Teachers resolute as CUSD readies for strike
Several items on the Chico Unified School District Board of Trustees’ agenda for June 20 were designed to prepare the district if the teachers’ union calls for a strike, as it has threatened to do if an offer closer to its requested 10-percent raise isn’t made.
The resolutions delegate some powers in an emergency to the superintendent, including: hiring substitutes at $275 a day, docking teachers’ pay and benefits if they don’t show up to work, and making sure any grades given during a strike aren’t modified later.
“It’s disheartening to have to do that,” said board President Scott Schofield in an interview before the meeting. “It continues to focus negative energy on a situation that is just exasperating.”
The teachers say they need more money, Schofield said, and “it just never seems to be enough.”
The district offered about a 4-percent raise, but the Chico Unified Teachers Association, especially annoyed that many districts gave double-digit raises after unexpected new money came down from Gov. Gray Davis, rejected that offer, and contract negotiations and mediation failed. A report by a fact-finding panel is due July 2.
“The bottom line is [that] if the district would just offer us our fair share of the $6 million, we wouldn’t be here,” said Dan Sours, president of the CUTA. “I don’t think anybody wins in a strike.”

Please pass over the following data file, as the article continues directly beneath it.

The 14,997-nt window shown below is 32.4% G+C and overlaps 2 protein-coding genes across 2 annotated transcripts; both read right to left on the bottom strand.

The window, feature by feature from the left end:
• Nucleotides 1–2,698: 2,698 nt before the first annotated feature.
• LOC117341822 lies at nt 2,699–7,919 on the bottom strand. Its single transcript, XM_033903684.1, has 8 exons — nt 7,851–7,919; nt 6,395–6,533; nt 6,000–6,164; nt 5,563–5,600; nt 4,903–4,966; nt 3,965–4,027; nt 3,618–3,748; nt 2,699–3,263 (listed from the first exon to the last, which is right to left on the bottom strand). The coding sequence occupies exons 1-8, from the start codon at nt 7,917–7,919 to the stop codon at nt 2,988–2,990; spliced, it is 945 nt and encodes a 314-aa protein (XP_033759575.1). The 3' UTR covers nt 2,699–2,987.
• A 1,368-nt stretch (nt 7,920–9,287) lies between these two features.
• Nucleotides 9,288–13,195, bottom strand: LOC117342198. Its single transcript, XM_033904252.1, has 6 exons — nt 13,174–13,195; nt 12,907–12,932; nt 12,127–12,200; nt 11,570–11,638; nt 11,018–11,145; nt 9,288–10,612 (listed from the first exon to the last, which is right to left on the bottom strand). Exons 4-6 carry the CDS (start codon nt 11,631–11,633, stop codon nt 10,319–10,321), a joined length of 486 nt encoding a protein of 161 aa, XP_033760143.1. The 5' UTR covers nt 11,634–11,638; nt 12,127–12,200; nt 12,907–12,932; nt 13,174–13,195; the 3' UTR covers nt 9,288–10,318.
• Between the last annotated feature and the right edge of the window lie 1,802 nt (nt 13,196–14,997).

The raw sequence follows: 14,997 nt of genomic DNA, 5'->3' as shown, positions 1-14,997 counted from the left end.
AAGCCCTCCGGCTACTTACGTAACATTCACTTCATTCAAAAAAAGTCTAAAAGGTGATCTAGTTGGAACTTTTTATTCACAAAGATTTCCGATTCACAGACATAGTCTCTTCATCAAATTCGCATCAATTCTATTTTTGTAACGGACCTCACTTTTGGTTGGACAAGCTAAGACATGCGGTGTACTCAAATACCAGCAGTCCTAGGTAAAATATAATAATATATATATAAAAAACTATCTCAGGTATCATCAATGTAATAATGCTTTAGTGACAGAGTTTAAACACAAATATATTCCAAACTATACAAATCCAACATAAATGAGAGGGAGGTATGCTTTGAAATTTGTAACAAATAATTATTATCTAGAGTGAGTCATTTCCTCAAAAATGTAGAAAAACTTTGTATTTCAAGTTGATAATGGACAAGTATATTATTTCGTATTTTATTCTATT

Sours also predicted that the district would have a hard time rounding up substitutes without looking out of town. “I don’t think there’s enough scabs in this community to cross a picket line.”
The $275 day rate for strike-time subs—more than triple the usual sub pay—is based on the average teacher’s salary in the CUSD, Brown said.
“We have an obligation to keep schools open and keep those students and substitutes who come to work as safe as possible,” Superintendent Scott Brown said. “I hope it doesn’t come to this. I’m still hoping to resolve this short of a strike. But we’ve got to prepare.”
While Chico is worrying about threat of a strike, the Fairfield-Suisun School District has just been through one.
Sours traveled to Fairfield “to see what a strike looked like.”
"It was an interesting mixture of pain and delirium," he said. The energy and unity of the teachers were exhilarating, but the limited amount of education going on was "a bummer."